Exposing the Idiocy of Videocy: Case Study # 1
Alexandra Wallace, a former UCLA student who posted the infamous video “Asians in the Library,” illuminates how most people often do not understand the rapid impact that digital delivery can have on their lives. In Wallace’s case, the UCLA Chancellor took to the YouTube “airwaves” himself in an effort to distance the institution from Wallace’s behavior. Psychologists even weighed in, trying to make sense of and rationalize Wallace’s blatant and unrelenting racism (see Lau). With Wallace we see how participatory culture can often fire back with a troubling and provocative fervor of its own. In a public statement, Wallace writes “I could write apology letters all day and night, but I know they wouldn't erase the video from your memory, nor would they act to reverse my inappropriate action."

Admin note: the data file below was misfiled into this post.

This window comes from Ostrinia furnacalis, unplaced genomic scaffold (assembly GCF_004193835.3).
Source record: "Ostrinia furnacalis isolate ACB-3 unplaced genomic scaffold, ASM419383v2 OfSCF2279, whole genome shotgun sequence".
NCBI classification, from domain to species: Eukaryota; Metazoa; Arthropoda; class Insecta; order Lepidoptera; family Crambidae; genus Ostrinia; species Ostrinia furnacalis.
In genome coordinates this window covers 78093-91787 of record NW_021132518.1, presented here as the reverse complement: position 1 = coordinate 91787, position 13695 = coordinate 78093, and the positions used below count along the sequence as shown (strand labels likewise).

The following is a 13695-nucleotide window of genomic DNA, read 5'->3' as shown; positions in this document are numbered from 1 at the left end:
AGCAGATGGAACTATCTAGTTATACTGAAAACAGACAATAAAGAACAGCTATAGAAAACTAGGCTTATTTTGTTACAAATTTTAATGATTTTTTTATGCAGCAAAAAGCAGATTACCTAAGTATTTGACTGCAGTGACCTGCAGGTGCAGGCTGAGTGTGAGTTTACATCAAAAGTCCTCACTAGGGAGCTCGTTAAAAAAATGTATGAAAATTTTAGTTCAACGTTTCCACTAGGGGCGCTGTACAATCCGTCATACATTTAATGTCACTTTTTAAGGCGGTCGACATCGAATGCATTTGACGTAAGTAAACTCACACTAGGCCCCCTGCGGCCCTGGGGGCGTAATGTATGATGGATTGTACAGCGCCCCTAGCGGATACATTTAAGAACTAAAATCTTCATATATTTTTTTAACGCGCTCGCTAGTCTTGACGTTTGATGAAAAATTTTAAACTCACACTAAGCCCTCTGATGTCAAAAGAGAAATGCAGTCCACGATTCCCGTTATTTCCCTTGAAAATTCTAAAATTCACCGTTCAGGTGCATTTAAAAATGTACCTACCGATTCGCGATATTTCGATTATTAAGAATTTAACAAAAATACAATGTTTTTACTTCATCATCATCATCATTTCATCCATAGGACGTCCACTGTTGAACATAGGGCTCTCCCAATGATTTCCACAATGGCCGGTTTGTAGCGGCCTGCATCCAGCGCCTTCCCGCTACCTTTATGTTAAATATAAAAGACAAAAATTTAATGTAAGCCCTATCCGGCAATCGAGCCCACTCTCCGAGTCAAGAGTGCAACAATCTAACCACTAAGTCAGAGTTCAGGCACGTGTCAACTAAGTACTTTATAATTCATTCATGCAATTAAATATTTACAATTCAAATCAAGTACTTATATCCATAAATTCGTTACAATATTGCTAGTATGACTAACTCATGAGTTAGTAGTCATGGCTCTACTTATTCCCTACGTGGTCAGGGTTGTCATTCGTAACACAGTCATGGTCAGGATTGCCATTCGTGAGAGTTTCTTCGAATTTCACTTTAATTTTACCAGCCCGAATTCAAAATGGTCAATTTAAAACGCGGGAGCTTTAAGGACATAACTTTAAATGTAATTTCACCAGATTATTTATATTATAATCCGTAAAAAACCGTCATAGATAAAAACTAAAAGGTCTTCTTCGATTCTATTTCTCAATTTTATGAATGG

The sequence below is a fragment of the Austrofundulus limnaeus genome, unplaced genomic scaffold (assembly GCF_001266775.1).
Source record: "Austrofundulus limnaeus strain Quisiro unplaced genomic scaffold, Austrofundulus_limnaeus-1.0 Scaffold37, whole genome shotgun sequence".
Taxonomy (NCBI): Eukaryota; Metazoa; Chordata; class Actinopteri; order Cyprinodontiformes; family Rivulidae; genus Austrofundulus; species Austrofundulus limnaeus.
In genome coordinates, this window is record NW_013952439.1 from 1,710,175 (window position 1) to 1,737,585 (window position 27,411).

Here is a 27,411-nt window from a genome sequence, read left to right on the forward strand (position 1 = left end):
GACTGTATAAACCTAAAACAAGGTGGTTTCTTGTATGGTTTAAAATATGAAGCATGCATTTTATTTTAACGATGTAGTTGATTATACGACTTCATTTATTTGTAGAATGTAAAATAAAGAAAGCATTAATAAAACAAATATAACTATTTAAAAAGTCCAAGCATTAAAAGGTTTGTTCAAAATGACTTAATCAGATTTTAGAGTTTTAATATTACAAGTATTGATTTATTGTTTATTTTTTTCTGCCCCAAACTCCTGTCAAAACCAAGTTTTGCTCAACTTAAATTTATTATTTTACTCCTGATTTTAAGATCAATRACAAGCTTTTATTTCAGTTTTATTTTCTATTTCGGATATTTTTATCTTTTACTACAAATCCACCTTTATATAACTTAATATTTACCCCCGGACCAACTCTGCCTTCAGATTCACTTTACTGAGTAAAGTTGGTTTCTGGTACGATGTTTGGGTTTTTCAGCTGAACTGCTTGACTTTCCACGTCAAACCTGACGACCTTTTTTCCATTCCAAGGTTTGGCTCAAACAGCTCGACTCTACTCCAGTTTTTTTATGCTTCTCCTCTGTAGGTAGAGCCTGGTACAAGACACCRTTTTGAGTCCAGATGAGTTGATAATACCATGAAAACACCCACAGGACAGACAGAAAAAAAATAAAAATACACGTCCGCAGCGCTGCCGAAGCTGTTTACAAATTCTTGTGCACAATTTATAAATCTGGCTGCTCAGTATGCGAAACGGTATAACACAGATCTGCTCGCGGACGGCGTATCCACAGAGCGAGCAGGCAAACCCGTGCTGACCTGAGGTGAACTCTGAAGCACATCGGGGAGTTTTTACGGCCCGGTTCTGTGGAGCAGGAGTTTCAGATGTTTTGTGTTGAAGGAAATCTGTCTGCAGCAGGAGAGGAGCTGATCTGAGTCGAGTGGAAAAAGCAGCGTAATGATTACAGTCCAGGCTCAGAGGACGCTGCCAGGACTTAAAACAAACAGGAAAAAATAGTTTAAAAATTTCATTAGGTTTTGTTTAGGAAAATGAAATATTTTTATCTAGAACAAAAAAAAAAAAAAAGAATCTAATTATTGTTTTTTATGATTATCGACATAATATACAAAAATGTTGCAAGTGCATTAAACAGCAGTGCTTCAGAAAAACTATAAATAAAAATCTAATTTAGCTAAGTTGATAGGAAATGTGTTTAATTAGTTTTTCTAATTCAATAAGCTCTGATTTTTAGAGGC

Wallace’s video serves as a catalyst for hurtling racist views into an online culture ready to respond, remix, and provoke, as evident in parodies like comedian Jimmy Wong’s popular response song “Ching Chong.” We see the public and private imploding and exploding together in many of the other videos and comments related to this video that continue to morph and take on new roles within the cultural vernacular.